Monday, March 16, 2009

United States Air Force and oodles of simple fighter planes?

Should they?

Could they?

Would they?

A simple fighter plane will allow the US Air Force to purchase more, several times more simple fighter plane.

A simple fighter plane will reduce the time from conception to development to production to deployment.

But in the unspoken view of the US Air Force.

A simple fighter plane will be a dumb and cheap and small program that no Air Force personnel will dare touch because dumb and cheap and small programs does not build legends for which to build one's career.

A simple fighter plane will be unsexy and, thusly, unattractive to fighter pilots. I'll wager that pilots tasked to fly cargo planes will not want to be flying a simple fighter plane too.

Then, again, pragmatically speaking, deploying more simple fighter planes will require the training of more simple fighter plane pilots and the US Air Force has had difficulty, several decades now, in attracting qualified recruits to train for fighter pilots. Even if the US Air Force lowers its requirements it will, in all probability, still fail to seat a pilot in all those simple fighter planes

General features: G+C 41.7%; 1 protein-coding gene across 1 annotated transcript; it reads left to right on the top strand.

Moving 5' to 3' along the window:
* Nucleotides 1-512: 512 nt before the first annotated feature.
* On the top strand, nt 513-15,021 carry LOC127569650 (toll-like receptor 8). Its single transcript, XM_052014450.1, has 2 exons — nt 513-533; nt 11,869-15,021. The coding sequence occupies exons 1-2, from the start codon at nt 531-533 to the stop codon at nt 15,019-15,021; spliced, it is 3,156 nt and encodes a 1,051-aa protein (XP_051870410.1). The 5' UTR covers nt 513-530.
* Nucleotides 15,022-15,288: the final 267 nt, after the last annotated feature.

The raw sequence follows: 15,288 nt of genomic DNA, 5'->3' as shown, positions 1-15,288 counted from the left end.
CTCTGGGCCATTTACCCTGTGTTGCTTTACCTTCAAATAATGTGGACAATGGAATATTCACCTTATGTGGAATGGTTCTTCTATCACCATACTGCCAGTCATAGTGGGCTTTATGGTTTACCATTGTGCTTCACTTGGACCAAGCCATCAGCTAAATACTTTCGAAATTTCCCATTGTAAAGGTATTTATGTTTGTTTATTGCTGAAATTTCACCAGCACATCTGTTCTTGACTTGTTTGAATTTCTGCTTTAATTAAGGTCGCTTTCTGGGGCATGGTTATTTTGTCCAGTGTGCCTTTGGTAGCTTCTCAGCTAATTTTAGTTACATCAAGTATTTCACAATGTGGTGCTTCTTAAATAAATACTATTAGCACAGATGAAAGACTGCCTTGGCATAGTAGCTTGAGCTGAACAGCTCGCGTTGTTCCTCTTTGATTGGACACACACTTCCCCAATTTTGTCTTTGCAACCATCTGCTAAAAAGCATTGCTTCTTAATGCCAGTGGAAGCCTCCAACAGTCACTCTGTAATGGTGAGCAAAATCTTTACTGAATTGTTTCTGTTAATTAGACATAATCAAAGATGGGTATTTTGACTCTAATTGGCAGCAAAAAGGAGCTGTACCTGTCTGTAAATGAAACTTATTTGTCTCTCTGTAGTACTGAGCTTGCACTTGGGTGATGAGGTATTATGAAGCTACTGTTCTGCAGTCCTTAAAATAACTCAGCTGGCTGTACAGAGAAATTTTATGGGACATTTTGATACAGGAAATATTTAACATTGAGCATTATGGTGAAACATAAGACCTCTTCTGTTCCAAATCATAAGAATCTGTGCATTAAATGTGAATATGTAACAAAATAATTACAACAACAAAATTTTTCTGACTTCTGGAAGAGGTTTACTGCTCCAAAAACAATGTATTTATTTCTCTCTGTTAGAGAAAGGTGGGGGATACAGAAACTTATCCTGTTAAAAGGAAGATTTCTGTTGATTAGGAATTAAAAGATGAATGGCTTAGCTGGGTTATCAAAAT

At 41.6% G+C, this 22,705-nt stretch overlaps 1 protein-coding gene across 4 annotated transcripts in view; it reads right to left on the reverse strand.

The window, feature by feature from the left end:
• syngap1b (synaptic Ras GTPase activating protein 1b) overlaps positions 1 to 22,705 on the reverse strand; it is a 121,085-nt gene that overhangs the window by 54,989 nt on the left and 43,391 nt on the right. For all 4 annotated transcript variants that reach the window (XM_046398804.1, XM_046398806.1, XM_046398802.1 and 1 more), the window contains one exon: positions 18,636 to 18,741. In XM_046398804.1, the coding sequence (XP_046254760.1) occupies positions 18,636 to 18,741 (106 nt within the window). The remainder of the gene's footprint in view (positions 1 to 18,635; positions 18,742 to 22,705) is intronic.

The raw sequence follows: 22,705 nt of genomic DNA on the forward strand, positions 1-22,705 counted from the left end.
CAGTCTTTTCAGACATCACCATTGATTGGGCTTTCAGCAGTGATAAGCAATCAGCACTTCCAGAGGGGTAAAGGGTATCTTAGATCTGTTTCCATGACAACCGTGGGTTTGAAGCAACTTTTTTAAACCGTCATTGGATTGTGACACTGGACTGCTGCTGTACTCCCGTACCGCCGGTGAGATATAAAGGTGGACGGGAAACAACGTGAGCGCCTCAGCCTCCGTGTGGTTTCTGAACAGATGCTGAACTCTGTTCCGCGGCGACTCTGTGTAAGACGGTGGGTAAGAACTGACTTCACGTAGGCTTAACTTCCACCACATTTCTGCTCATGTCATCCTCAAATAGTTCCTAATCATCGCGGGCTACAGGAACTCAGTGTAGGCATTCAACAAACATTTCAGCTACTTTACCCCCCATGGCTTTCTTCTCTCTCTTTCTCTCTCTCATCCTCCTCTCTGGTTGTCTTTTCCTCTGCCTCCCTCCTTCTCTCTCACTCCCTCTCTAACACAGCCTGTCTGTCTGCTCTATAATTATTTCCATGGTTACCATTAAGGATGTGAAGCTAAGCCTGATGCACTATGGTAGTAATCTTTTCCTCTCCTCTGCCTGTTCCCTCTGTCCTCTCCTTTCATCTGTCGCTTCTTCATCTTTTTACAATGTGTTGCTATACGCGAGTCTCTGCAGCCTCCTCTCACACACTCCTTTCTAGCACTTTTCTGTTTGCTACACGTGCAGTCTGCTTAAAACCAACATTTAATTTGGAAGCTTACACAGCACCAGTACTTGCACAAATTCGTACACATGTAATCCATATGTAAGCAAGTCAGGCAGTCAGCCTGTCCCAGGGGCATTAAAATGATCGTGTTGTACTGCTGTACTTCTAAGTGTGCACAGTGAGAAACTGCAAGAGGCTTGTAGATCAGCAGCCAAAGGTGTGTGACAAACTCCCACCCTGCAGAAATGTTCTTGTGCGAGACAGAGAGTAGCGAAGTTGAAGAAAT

Once trained, qualified, experienced, the US Air Force will often see these seasoned fighter pilot leave, after completion of their tour of duty, to join the ranks of commercial pilots, a much more lucrative proposition for the pilots. The US Air Force simply cannot afford to match the money offered by airlines to the pilots.

I recall when the US airline industry was deregulated and subsequent fare reduction led to airline expansion leading to a dearth of well-trained, experienced pilots. Until, that is, the US airlines discovered the US Air Force's treasure trove of well-trained, experienced pilots.

So, what does the US Air Force do to retain this expensively trained fighter pilots?

Yes, build sexier fighter planes.

Sex sells.